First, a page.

Also, a week after Elsie was asked about some absurd figures dancing and she denied, her husband later found a paper lying on the garden. When he showed her, she dropped down in a dead faint. The scenario is an indication that there were secrets that the wife was hiding from her husband and instead opted to be silent. He kept wondering whether there is danger threatening his little woman.
After receiving terrible news from the stationmaster that both Mr. Hilton and his wife were short, Holmes in silence hurried to a carriage. During the long drive of seven miles, he was in silence and never opened his mouth. Despite the silence that Elsie has maintained all these time after getting married to Holmes, she knew very well that it is her father who invented the dancing men as a way of communication. She kept the secret away from her husband, and this is only revealed by Mr. Abe Slaney after the incident of murder.
In The Adventures of the Dancing Men, the drawings of the dancing men were secretive. Mr. Abe Slaney used them to hide the truth from coming to light. The drawings, therefore, had different meanings and could only communicate to those who could recognize their meaning. It implies that Elsie was silent about the affair she initially had with Mr. Abe Slaney and kept the secret away from the Holmes. In the novel, we are told that there is nobody on earth and outside the joint who was cognizant about the secret of the dancing men as per the analysis of Donovan (14-16)
Mrs. Hilton had herself lain under the terrible suspicion of the killing of her husband. It is because she has kept a lot of controversial secrets away from her husband who apparently has contributed to the murder of her husband. The use of silence and secret arise when Mr. Abe Slaney revels that he was engaged to Elsie, who never spoke about it to her husband but instead kept the secret.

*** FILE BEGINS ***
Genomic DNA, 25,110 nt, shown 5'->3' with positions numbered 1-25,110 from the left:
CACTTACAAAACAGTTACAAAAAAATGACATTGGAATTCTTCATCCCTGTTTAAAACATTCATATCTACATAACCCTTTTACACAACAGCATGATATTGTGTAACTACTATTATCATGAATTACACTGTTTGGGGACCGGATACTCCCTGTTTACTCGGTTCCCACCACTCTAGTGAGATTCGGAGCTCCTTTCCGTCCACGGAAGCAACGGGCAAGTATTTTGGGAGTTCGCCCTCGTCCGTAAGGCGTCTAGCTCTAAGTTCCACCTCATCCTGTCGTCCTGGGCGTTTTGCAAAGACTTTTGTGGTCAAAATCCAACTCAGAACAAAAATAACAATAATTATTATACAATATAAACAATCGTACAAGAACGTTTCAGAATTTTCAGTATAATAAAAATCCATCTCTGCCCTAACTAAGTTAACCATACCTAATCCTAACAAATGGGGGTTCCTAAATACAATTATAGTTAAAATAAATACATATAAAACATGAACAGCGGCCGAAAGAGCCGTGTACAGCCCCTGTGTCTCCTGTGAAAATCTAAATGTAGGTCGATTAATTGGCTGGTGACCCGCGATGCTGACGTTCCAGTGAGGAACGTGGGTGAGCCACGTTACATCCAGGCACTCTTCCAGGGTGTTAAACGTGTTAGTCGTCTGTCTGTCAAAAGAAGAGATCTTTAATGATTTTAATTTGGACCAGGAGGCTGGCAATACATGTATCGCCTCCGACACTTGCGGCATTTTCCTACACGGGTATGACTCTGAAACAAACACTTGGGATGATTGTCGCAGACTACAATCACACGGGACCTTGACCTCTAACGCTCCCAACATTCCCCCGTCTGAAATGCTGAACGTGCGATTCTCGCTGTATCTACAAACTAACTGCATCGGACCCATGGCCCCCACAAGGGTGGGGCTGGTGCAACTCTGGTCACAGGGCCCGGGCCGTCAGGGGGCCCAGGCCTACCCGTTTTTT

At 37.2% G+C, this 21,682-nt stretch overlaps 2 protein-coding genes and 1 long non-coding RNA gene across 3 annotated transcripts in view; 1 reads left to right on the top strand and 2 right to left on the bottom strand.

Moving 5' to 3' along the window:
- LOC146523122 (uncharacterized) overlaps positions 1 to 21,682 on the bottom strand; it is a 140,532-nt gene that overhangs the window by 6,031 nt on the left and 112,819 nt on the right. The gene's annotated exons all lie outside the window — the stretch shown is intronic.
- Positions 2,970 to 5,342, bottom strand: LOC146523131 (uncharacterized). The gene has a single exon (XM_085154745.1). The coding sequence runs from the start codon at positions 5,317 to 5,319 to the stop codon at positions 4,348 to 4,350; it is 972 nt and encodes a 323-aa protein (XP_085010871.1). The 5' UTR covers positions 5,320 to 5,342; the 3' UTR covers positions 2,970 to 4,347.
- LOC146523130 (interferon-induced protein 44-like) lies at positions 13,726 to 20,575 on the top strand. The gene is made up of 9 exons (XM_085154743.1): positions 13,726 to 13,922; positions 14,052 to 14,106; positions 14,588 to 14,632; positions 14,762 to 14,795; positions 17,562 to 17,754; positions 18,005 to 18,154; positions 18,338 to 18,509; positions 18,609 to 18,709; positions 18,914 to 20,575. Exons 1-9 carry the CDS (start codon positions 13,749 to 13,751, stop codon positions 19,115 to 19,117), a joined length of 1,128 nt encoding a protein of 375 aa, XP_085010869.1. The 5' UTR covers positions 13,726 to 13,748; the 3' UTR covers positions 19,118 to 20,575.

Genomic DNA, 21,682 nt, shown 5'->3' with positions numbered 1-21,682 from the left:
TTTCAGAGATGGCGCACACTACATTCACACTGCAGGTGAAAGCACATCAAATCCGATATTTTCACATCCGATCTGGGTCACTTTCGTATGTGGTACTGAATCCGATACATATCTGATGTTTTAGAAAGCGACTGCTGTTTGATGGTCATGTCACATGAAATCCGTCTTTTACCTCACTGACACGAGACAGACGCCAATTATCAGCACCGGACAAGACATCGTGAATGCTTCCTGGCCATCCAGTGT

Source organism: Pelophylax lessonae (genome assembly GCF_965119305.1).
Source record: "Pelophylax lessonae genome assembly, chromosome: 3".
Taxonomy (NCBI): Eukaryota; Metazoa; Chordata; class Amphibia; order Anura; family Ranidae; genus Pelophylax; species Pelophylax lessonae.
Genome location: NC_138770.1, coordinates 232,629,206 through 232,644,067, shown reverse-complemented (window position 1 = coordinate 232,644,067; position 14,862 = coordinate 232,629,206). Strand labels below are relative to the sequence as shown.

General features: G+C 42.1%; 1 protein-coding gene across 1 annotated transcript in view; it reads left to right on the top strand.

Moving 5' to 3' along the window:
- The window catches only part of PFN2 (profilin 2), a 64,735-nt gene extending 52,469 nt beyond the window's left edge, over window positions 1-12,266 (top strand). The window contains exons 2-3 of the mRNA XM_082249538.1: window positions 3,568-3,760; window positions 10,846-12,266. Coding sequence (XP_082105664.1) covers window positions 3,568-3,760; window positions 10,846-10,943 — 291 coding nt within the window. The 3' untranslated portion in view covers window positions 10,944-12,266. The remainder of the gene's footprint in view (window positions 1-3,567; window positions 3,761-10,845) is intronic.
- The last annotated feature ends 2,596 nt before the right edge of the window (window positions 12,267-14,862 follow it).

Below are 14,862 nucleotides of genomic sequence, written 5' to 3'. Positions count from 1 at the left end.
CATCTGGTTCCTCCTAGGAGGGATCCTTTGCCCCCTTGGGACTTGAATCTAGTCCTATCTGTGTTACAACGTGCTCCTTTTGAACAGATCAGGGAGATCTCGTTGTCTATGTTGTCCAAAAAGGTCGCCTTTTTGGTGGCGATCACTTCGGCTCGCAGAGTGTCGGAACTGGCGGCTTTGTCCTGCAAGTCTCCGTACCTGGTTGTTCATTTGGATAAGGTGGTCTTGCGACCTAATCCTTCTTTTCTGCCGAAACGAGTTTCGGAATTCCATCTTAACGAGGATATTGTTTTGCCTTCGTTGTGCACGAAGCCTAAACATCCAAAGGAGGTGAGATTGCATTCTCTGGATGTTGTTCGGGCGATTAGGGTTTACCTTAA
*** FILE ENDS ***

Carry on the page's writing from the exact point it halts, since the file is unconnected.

Later in the novel, we learn that Mr. Abe Slaney has been threatening Elsie through the writing of the dancing men. The secretive Elsie, on the other hand, opted to remain silent about this and only to start panicking. Mr. Abe Slaney was a former fiancé from Chicago that she never told anyone about him
The two narratives employ the use of literary features of characterization to delay revelation of the secrets. In the narrative of The Adventures of the Dancing Men, the narrator develops the plot using a different character such as Watson in the first paragraph and other including Elsie, Holmes, Hilton, inspector Martin and across the text to defer the relation of several secrets. Later the narrator uses Abe Slaney to reveal all the secrets that have been hidden.
Just like in the narrative of Wuthering Heights the narrator uses several character throughout the text to develop the plot and defer the revelation of the secrets. The characters used here to defer revelation of the secrets are Catherine, Nelly Dean, Isabella and Edgar among other characters.
Shaw, Murray et al. The Adventure Of The Dancing Men ; The Three Garridebs. Minneapolis: Carolrhoda Books, 1993. Print.
Shaw, Murray et al. Sherlock Holmes And The Adventure Of The Dancing Men. Minneapolis: Graphic Universe, 2011. Print.
Donovan, B. W. “Book Review: Gallagher, M. (2006). Action Figures: Men, Action Films, And Contemporary Adventure Narratives. Basingstoke, UK: Palgrave Macmillan”. Men and Masculinities 10.5 (2007): 638-640. Web.
Macovski, Michael S. “Wuthering Heights And The Rhetoric Of Interpretation”. ELH 54.2 (1987): 363. Web.
Brontë, Emily. Wuthering Heights. Champaign, Ill.: Project Gutenberg. Print.
Brontë, Emily. Wuthering Heights. New York: Modern Library, 1994. Print.